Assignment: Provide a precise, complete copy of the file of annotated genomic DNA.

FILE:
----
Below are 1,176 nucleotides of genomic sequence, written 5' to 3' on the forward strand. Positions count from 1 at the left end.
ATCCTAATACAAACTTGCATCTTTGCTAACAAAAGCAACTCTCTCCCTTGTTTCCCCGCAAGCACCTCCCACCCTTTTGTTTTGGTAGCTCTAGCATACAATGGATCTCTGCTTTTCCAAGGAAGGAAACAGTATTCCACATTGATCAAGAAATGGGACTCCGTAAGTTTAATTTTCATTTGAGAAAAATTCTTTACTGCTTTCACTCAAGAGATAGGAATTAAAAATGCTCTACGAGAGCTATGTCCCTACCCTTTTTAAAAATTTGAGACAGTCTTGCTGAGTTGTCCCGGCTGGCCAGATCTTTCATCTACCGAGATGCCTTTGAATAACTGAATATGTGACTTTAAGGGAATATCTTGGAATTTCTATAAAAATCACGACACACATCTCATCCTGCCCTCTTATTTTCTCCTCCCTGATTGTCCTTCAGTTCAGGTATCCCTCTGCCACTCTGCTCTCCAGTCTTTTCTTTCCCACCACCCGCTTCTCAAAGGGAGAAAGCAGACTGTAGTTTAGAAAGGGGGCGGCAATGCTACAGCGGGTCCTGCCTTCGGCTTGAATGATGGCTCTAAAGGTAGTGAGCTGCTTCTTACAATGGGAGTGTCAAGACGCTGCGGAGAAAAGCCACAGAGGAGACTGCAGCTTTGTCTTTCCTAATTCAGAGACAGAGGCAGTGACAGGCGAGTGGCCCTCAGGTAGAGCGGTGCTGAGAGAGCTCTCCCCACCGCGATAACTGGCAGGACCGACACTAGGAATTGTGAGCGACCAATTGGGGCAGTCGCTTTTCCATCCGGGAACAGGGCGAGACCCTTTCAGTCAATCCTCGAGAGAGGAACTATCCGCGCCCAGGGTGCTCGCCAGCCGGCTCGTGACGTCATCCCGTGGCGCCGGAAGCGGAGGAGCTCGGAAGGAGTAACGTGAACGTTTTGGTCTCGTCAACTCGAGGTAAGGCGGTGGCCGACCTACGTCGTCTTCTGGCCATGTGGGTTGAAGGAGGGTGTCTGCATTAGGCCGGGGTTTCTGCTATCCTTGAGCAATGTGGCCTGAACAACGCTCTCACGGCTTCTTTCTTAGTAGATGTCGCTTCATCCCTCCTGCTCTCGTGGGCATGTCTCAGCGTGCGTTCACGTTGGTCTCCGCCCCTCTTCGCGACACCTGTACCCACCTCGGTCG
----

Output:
Below are 1,176 nucleotides of genomic sequence, written 5' to 3' on the forward strand. Positions count from 1 at the left end.
ATCCTAATACAAACTTGCATCTTTGCTAACAAAAGCAACTCTCTCCCTTGTTTCCCCGCAAGCACCTCCCACCCTTTTGTTTTGGTAGCTCTAGCATACAATGGATCTCTGCTTTTCCAAGGAAGGAAACAGTATTCCACATTGATCAAGAAATGGGACTCCGTAAGTTTAATTTTCATTTGAGAAAAATTCTTTACTGCTTTCACTCAAGAGATAGGAATTAAAAATGCTCTACGAGAGCTATGTCCCTACCCTTTTTAAAAATTTGAGACAGTCTTGCTGAGTTGTCCCGGCTGGCCAGATCTTTCATCTACCGAGATGCCTTTGAATAACTGAATATGTGACTTTAAGGGAATATCTTGGAATTTCTATAAAAATCACGACACACATCTCATCCTGCCCTCTTATTTTCTCCTCCCTGATTGTCCTTCAGTTCAGGTATCCCTCTGCCACTCTGCTCTCCAGTCTTTTCTTTCCCACCACCCGCTTCTCAAAGGGAGAAAGCAGACTGTAGTTTAGAAAGGGGGCGGCAATGCTACAGCGGGTCCTGCCTTCGGCTTGAATGATGGCTCTAAAGGTAGTGAGCTGCTTCTTACAATGGGAGTGTCAAGACGCTGCGGAGAAAAGCCACAGAGGAGACTGCAGCTTTGTCTTTCCTAATTCAGAGACAGAGGCAGTGACAGGCGAGTGGCCCTCAGGTAGAGCGGTGCTGAGAGAGCTCTCCCCACCGCGATAACTGGCAGGACCGACACTAGGAATTGTGAGCGACCAATTGGGGCAGTCGCTTTTCCATCCGGGAACAGGGCGAGACCCTTTCAGTCAATCCTCGAGAGAGGAACTATCCGCGCCCAGGGTGCTCGCCAGCCGGCTCGTGACGTCATCCCGTGGCGCCGGAAGCGGAGGAGCTCGGAAGGAGTAACGTGAACGTTTTGGTCTCGTCAACTCGAGGTAAGGCGGTGGCCGACCTACGTCGTCTTCTGGCCATGTGGGTTGAAGGAGGGTGTCTGCATTAGGCCGGGGTTTCTGCTATCCTTGAGCAATGTGGCCTGAACAACGCTCTCACGGCTTCTTTCTTAGTAGATGTCGCTTCATCCCTCCTGCTCTCGTGGGCATGTCTCAGCGTGCGTTCACGTTGGTCTCCGCCCCTCTTCGCGACACCTGTACCCACCTCGGTCG